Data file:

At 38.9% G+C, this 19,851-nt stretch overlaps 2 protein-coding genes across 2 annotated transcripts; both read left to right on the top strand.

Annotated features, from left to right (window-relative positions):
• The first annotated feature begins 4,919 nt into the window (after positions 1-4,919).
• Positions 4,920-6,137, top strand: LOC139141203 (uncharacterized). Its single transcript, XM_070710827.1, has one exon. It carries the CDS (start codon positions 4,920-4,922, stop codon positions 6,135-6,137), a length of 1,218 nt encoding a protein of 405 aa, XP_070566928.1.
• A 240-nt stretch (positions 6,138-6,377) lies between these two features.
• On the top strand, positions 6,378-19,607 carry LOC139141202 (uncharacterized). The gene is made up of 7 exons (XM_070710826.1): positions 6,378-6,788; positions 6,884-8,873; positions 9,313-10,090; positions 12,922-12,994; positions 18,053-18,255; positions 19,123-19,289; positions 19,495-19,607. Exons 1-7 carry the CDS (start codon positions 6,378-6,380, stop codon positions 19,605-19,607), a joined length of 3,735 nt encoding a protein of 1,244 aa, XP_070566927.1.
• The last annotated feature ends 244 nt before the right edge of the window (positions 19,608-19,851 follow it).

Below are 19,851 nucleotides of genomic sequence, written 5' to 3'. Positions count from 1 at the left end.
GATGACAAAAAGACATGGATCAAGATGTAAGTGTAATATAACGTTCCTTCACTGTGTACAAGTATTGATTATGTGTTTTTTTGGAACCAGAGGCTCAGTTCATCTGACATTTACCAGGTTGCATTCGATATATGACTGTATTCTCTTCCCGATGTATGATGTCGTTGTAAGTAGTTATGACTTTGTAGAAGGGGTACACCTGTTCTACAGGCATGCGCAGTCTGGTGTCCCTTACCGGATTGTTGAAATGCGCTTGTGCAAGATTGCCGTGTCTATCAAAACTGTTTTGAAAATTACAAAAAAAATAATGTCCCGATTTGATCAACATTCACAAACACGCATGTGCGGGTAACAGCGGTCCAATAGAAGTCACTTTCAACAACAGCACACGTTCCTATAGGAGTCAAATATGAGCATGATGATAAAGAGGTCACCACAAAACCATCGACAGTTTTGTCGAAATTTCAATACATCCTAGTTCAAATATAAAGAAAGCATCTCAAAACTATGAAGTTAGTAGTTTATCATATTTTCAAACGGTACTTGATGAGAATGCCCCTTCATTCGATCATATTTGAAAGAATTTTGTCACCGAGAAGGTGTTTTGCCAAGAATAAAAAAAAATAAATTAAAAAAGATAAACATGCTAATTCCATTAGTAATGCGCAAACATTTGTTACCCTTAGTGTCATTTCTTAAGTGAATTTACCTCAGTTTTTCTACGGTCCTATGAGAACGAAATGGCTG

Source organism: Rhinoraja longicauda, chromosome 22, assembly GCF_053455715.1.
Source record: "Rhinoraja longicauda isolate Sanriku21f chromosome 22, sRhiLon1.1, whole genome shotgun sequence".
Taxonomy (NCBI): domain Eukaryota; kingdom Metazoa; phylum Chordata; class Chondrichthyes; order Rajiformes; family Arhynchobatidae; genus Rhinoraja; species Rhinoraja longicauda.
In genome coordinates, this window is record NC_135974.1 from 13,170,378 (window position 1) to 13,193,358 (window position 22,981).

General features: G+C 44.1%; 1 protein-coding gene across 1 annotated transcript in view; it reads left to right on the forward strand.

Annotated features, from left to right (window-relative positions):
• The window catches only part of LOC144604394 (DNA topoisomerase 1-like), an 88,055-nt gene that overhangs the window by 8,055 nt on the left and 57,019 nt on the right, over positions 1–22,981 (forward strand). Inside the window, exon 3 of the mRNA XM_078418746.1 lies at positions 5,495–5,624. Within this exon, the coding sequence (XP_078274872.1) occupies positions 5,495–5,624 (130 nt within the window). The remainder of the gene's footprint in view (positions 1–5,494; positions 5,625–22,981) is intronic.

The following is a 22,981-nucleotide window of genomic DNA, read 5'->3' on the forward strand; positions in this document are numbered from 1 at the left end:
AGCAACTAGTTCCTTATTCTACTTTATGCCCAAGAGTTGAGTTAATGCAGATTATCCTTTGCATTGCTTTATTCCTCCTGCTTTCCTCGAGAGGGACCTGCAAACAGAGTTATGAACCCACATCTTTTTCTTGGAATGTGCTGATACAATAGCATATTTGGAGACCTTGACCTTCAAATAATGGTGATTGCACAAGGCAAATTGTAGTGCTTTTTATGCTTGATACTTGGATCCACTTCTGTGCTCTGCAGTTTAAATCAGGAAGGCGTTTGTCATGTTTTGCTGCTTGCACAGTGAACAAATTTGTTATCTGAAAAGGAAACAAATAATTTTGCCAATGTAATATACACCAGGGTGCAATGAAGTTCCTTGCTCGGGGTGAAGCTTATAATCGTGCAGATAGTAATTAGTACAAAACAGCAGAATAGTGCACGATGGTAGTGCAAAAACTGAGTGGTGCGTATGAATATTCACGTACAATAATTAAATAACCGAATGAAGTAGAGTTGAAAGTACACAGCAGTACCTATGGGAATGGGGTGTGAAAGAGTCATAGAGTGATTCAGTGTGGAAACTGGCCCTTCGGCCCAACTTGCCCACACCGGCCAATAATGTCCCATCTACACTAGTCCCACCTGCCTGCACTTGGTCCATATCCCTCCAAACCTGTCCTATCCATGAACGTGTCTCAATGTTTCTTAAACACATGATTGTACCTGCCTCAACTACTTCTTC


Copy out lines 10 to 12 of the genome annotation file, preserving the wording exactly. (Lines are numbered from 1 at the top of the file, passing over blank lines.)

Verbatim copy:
Source organism: Rhinoraja longicauda, chromosome 22, assembly GCF_053455715.1.
Source record: "Rhinoraja longicauda isolate Sanriku21f chromosome 22, sRhiLon1.1, whole genome shotgun sequence".
Taxonomy (NCBI): domain Eukaryota; kingdom Metazoa; phylum Chordata; class Chondrichthyes; order Rajiformes; family Arhynchobatidae; genus Rhinoraja; species Rhinoraja longicauda.